10/1/2013
Teacher trainer James Williams explains the ins and outs of the changes to the induction process

In September 2012, new statutory guidelines for induction will come into effect. These new guidelines and the new induction arrangements passed by parliament on April 20 this year, will affect all newly qualified teachers who have yet to complete induction and all NQTs starting induction this September.

The new arrangements maintain most of the current statutory provisions e.g. a reduced timetable, provision of an induction tutor or mentor to support the NQT as well as regular observation and progress reports. That said there are also some major differences which need to be highlighted.

The new guidance, which is considerably slimmer than the current document (26 pages versus 49) covers the key features of induction: from why we have induction; to a detailed section on the process of induction; special circumstances that could reduce the induction period; what happens in the event of unsatisfactory progress during induction and the appeals process for NQTs deemed to have failed induction. The final section outlines the roles and responsibilities of all involved in the induction process.

Key changes to the induction guidance

No more '16 month rule - The main change is the scrapping of the ’16 month rule’. This was a source of confusion and intense frustration for many. From September 1st 2012 all NQTs will have five years from the date of gaining QTS during which they can work on daily supply, that is, teaching, but not in a post where induction is mandatory. This will come as a relief to many thousands of NQTs who have fallen foul of the 16 month rule. This is a fixed time limit. There is no possibility of an extension of the five years.

Overseas induction - Another significant change is the ability to complete induction in some British schools overseas. Under the previous guidelines it was possible to serve induction in a small number of forces overseas schools, but from September 1 2012, induction can be served in a British School overseas, provided it's a member of a DfE accredited association and has had a satisfactory or better inspection within the last four years.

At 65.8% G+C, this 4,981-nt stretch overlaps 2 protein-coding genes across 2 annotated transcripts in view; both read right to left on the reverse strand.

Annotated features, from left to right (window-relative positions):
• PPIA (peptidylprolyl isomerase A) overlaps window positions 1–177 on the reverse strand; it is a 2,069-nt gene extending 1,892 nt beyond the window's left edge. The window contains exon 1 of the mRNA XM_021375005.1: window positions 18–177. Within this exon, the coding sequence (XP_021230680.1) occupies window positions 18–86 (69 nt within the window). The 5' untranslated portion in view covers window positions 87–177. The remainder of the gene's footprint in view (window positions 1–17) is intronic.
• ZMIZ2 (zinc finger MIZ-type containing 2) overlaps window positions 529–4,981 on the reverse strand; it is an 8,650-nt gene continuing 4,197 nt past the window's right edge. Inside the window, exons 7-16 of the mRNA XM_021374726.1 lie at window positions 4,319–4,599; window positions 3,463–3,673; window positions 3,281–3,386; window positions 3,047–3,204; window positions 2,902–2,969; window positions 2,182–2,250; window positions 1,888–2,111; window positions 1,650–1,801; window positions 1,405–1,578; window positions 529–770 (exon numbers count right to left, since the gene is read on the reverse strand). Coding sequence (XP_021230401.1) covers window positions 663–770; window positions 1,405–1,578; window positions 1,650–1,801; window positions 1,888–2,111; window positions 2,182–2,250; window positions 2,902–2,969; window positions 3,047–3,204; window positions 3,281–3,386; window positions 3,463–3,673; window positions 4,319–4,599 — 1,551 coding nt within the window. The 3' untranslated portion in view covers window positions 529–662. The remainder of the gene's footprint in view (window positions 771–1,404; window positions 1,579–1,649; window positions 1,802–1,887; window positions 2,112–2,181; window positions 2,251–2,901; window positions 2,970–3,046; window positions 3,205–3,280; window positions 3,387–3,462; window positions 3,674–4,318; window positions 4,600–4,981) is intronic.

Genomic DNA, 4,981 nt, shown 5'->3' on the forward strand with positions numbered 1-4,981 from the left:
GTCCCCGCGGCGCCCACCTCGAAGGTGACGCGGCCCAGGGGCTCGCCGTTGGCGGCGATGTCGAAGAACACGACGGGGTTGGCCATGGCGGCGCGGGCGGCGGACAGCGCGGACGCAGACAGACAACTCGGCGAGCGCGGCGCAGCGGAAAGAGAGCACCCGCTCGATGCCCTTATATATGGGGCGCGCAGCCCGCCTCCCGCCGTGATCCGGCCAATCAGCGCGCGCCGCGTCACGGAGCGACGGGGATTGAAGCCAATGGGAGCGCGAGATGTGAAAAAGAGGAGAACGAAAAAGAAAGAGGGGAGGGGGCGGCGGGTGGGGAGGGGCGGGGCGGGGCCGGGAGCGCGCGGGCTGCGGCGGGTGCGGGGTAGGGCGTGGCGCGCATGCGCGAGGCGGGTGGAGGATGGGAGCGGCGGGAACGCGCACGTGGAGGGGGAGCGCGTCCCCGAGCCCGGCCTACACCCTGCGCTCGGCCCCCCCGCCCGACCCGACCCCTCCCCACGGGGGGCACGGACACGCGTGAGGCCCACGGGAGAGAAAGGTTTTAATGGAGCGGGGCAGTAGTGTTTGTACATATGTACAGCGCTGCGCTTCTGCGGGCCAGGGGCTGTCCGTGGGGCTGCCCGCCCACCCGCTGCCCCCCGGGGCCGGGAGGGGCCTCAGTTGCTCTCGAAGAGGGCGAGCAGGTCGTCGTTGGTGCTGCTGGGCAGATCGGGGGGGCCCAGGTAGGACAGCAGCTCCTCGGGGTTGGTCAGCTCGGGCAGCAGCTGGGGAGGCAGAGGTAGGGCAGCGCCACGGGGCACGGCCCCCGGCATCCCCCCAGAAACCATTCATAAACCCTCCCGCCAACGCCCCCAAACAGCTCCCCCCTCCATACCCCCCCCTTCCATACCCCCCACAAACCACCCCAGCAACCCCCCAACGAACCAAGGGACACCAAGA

Overseas trained teachers - For overseas trained teachers from certain countries, there are now exemptions from the requirement to complete induction. If you have trained, qualified and met any additional conditions and you are regarded as a fully-qualified teacher in Australia, Canada, New Zealand or the USA then you will be exempt from induction, provided you are not the subject of any decision or proceedings that could restrict your eligibility to teach in that country.

Likewise, teachers who have been awarded QTLS by the Institute for Learning (IFL) and who are members of the IFL are also exempt from induction.

Expansion of where induction can be served - The previous guidelines did not allow induction to be served in Pupil Referral Units (PRUs), from September 1 2012 a PRU can offer induction. Restrictions on some schools remain, for example a school which is in special measures cannot hire a NQT unless permission is given by Ofsted (NQTs on induction when a school goes into special measures will be allowed to complete induction). FE colleges may also offer induction, provided they have a satisfactory or better inspection rating and they can make arrangements for NQTs to spend at least 10 days (preferably 25) teaching in a school.

Independent schools can still offer induction, but the new guidelines state quite clearly that independent schools – which include academies and Free schools - are not legally obliged to offer induction and those with QTS are not obliged to complete induction in order to work in such institutions.